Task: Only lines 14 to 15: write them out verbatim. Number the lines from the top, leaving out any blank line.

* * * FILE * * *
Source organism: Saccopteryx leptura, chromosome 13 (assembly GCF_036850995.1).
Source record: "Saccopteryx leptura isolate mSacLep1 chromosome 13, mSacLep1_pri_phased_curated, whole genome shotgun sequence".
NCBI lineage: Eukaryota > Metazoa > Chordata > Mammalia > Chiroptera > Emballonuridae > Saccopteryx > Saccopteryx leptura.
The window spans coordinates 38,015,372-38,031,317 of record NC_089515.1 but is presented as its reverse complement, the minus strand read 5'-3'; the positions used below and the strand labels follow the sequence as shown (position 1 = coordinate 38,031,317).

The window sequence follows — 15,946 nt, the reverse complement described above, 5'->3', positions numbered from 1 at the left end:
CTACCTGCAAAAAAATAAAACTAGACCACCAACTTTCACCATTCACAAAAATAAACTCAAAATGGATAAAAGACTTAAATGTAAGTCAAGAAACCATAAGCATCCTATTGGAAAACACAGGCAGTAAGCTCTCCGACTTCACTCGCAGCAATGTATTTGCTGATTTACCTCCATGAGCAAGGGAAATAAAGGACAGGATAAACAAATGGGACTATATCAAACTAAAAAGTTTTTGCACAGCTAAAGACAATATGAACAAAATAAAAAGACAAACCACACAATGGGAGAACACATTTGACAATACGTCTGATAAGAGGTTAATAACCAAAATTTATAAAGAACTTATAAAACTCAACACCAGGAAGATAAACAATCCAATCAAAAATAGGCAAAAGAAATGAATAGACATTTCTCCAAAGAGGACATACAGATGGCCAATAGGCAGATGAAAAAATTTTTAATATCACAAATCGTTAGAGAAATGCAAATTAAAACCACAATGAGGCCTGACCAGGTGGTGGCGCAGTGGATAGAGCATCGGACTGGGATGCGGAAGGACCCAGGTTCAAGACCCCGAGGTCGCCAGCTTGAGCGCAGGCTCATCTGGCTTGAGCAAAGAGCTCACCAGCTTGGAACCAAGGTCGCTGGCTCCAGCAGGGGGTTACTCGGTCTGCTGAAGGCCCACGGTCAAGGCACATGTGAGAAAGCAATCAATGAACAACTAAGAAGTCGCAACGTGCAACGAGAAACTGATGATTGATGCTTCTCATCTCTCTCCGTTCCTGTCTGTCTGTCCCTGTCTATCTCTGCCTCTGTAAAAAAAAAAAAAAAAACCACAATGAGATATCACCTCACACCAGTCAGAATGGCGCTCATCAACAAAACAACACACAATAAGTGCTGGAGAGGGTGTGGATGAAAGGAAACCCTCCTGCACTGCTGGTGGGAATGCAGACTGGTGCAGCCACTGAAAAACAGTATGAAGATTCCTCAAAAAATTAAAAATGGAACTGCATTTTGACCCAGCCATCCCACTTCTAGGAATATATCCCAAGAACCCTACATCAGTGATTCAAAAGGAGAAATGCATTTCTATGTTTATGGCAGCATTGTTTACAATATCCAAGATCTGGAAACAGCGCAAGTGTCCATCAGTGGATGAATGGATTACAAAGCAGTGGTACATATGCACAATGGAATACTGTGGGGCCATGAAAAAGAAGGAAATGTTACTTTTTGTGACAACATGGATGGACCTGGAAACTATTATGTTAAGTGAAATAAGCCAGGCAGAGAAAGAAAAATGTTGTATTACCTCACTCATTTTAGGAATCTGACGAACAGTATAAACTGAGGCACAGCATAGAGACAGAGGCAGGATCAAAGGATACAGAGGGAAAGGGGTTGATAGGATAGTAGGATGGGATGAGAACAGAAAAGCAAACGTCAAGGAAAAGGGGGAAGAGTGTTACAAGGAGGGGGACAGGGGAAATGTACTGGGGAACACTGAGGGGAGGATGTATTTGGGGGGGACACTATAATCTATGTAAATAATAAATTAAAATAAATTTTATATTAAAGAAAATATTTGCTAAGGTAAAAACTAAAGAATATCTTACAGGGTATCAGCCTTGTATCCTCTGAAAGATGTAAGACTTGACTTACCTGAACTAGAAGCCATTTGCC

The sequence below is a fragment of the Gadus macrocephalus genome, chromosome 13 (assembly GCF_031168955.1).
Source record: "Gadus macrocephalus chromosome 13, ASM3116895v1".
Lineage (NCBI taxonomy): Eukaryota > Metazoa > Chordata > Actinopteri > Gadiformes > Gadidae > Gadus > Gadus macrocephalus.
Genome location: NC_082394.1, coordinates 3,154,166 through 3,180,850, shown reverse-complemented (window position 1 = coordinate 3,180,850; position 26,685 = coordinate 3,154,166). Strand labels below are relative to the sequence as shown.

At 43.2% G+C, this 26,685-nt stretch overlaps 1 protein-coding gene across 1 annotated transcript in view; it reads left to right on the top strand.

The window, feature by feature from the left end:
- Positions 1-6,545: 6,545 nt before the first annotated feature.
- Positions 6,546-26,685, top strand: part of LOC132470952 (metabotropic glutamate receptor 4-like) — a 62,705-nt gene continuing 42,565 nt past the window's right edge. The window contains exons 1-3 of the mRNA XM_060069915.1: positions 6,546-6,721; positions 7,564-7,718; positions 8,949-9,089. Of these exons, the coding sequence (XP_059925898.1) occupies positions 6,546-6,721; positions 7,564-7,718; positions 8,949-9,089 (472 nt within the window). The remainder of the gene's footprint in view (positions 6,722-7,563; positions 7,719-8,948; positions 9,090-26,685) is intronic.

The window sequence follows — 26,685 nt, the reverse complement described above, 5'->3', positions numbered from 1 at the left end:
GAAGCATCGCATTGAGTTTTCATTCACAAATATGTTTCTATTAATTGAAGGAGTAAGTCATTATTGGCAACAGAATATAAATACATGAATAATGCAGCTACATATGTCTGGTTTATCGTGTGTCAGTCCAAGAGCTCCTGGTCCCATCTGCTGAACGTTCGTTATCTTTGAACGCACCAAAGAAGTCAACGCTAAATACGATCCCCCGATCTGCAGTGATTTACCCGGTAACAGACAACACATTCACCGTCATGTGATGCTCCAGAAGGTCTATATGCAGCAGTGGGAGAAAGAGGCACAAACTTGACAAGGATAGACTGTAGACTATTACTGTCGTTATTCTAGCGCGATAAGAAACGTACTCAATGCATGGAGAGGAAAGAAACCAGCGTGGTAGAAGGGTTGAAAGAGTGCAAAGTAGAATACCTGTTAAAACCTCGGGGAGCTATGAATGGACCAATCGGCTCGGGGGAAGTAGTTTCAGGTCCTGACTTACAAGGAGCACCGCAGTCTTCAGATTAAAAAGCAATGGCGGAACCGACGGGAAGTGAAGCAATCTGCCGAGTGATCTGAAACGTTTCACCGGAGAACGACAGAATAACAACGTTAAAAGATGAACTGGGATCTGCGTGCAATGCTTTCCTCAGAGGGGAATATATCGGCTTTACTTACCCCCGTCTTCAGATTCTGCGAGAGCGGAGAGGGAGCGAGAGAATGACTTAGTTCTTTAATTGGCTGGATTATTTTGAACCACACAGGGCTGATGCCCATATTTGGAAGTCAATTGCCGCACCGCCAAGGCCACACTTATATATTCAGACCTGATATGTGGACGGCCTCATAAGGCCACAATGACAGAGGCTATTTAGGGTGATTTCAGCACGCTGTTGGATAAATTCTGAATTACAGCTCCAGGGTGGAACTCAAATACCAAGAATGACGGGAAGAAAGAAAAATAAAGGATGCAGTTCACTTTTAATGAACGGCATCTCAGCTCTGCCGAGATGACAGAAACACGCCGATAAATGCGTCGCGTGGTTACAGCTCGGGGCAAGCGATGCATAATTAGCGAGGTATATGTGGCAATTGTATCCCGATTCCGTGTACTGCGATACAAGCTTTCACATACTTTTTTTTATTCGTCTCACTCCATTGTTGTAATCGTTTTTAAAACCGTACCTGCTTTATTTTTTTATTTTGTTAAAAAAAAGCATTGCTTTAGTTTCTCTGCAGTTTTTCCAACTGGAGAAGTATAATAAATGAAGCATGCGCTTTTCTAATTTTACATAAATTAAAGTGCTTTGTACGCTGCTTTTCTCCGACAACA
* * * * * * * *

- Positions 6,546-26,685, top strand: part of LOC132470952 (metabotropic glutamate receptor 4-like) — a 62,705-nt gene continuing 42,565 nt past the window's right edge. The window contains exons 1-3 of the mRNA XM_060069915.1: positions 6,546-6,721; positions 7,564-7,718; positions 8,949-9,089. Of these exons, the coding sequence (XP_059925898.1) occupies positions 6,546-6,721; positions 7,564-7,718; positions 8,949-9,089 (472 nt within the window). The remainder of the gene's footprint in view (positions 6,722-7,563; positions 7,719-8,948; positions 9,090-26,685) is intronic.

The window sequence follows — 26,685 nt, the reverse complement described above, 5'->3', positions numbered from 1 at the left end: